The process of writing is not a tidy thing. It is extremely messy, as a matter of fact. Currently I am part of a group therapy collection of hurt people that meets three times a week in an intensive outpatient setting. Early last month I broke. This is what I call it when I experience such an enormous depressive episode that I need to be hospitalised, something that has happened often over the course of my life. I think this was the last time, because this hospital was different. The staff there, from the doctors and nurses to the security guards, were kind and empathetic and took a very human interest in all the patients. To be treated thusly was such a vast change from my early experiences. I finally felt like I was being cared for.
I have used my journaling most of my life as a cathartic exercise to sort my feelings and my thoughts, without realising it. They have always been messy things, these thought almanacs. They have been filled with scribbles to get my pen working and writing smoothly; doodles and marginal swearings. Sometimes the “entries” were actually RPG characters, or just pages of song lyrics or transcribed poems. Sometimes my own poetry emerged onto the pages. Sometimes they were letters to people I was angry at or hurt by. Messy, sloppy, dangerous spiky things, those journals. I don’t have any of them anymore except the last two and a half years’ worth. Between loss of one sort or another, they have all been swallowed by the world. Two and a half years ago our home was consumed by fire; it’s a plum miracle my family and I escaped with our lives. I had to jump from the roof after my son and a police officer caught my daughter doing the same. But as we stayed in a hotel for two weeks after the fire, I picked up pen and paper again and kept writing.
Several years ago a compatriot turned me on to Julie Cameron’s The Artist’s Way and I dearly love her concept. Write every day? Oh hells yes, I can do that! But I dislike her rigid stance on THREE PAGES A DAY NO MATTER WHAT. So when I talk to people about TAW I always give them the caveat of “write until you are done”. Whether that is half a page, or six pages. Because it’s messy. When you sit down with your journal, whether it is a sloppy collection of notebook sheafs unbound, or a beauteous leatherbound journal you saved up for and had your eye on for months, vomiting your brain out onto paper is a deeply personal and quite spiritual act. The snarled thoughts can be intimidating. We talk a lot about those confusing and unknown thoughts and feelings in group. A lot of what we are thinking and feeling is unknown even to us, and journaling helps us to understand ourselves. That cannot always fit into a tidy three-page package. Sometimes it’s too scary and intimidating to get into, so a few sentences is all we can tolerate for a day. And sometimes it just starts to pour out of us like the heaves from drinking too much or eating tainted food…those body-wracking vomits that just. never. stop. You don’t know what you’re writing about; it makes no sense; the sentence structure is all over the map and your English teacher would wrinkle her brow in utter befuddlement and run out of red ink. But that’s ok because the point of journaling is not to score well on anything other than Getting It Out. Go back and read it later, if you want. The catharsis of brain vomit is that as you write, you are unsnarling the Gordian Knot strand by fragile strand, and your mind is, in fact, figuring it out.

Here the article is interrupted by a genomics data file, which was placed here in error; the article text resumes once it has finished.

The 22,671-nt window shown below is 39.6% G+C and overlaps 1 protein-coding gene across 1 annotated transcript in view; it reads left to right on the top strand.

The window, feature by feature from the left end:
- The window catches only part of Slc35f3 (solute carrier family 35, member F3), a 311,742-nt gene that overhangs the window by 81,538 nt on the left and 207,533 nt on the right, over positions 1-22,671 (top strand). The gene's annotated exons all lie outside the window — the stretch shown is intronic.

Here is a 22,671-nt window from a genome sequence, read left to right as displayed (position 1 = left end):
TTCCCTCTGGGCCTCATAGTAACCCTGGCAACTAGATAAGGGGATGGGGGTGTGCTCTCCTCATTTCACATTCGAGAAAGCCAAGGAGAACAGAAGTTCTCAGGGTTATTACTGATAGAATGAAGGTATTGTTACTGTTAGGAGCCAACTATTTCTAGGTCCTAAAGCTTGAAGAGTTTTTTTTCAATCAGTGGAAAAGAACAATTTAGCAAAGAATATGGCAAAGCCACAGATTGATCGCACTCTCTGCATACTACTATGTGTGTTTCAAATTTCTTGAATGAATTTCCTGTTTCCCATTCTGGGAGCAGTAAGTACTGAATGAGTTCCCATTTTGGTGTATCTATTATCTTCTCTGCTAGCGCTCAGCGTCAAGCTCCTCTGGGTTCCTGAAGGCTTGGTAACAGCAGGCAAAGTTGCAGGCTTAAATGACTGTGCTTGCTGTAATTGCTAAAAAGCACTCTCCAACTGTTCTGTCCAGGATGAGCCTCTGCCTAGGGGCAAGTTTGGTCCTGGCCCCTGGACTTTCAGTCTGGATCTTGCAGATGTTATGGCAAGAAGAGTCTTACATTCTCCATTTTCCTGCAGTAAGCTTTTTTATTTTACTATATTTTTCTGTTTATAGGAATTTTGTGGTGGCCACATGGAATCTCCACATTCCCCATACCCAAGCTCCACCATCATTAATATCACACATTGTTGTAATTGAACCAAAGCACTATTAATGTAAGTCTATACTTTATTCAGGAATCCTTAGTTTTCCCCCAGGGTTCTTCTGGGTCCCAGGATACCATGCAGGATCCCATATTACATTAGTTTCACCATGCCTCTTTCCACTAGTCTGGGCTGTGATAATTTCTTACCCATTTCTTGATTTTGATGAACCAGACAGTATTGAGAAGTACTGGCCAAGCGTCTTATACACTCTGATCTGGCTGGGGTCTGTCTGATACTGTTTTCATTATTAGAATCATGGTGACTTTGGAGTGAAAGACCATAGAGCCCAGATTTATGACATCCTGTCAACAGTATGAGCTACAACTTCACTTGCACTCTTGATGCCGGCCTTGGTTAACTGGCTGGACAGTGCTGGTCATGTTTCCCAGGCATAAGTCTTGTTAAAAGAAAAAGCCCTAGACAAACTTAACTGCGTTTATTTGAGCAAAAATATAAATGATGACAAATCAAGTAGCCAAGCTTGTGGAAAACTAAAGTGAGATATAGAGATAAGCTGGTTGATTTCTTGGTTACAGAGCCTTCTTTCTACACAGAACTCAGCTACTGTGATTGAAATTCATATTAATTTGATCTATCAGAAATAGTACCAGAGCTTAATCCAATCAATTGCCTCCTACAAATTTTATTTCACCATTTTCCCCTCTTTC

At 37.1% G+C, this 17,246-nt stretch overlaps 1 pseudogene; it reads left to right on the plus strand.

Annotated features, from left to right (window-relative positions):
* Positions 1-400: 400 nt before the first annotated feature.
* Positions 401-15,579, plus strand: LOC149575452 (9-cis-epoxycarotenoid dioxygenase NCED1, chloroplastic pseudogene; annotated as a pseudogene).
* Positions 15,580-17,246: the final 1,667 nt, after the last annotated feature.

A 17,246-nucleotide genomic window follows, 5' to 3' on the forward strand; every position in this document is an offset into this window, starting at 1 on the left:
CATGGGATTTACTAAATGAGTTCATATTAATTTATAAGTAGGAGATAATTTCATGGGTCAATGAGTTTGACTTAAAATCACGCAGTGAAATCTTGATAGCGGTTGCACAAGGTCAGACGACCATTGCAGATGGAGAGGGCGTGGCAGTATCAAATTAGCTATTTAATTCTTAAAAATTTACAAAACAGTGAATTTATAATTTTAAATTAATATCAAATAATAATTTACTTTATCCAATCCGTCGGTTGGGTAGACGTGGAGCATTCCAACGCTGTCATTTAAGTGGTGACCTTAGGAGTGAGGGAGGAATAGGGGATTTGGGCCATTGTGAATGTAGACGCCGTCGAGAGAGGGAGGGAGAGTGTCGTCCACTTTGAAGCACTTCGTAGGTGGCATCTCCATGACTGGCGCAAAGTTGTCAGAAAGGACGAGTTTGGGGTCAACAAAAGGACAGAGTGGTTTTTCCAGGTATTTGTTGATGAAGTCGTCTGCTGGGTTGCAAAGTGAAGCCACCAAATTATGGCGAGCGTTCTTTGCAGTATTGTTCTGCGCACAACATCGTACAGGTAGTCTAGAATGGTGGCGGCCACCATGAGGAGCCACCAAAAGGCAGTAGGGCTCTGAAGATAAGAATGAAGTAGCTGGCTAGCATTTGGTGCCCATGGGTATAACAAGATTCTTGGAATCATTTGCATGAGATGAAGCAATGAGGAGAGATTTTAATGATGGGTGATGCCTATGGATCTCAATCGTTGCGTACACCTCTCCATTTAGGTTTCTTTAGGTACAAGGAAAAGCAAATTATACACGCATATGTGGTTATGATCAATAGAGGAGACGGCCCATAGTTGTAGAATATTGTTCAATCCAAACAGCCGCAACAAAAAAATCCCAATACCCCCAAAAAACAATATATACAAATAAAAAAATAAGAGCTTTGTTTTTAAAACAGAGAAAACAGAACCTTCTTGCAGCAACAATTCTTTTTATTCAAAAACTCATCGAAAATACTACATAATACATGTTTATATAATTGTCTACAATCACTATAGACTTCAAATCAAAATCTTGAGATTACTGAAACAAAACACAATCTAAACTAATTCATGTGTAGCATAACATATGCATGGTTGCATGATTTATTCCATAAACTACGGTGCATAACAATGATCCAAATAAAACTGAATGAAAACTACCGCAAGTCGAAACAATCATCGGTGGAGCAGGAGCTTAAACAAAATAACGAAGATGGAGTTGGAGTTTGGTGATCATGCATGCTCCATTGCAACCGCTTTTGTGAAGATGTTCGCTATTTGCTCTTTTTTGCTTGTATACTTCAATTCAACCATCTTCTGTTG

Emotions are tricksy beasts. They themselves do not know what is going on. And our thoughts often create them by overthinking. TOOL says “overthinking, overanalysing separates the body from the mind”. Writing, especially the brain vomit type of journaling, helps us avoid that. The cathartic process of just letting the confusion and pain and the frustration and anger flow out our fingertips and onto paper or keyboard helps us unlock from our minds and bodies where we have stowed away our traumas and hurts those things we NEED to get out, so we can safely integrate them in a slow and nurturing way.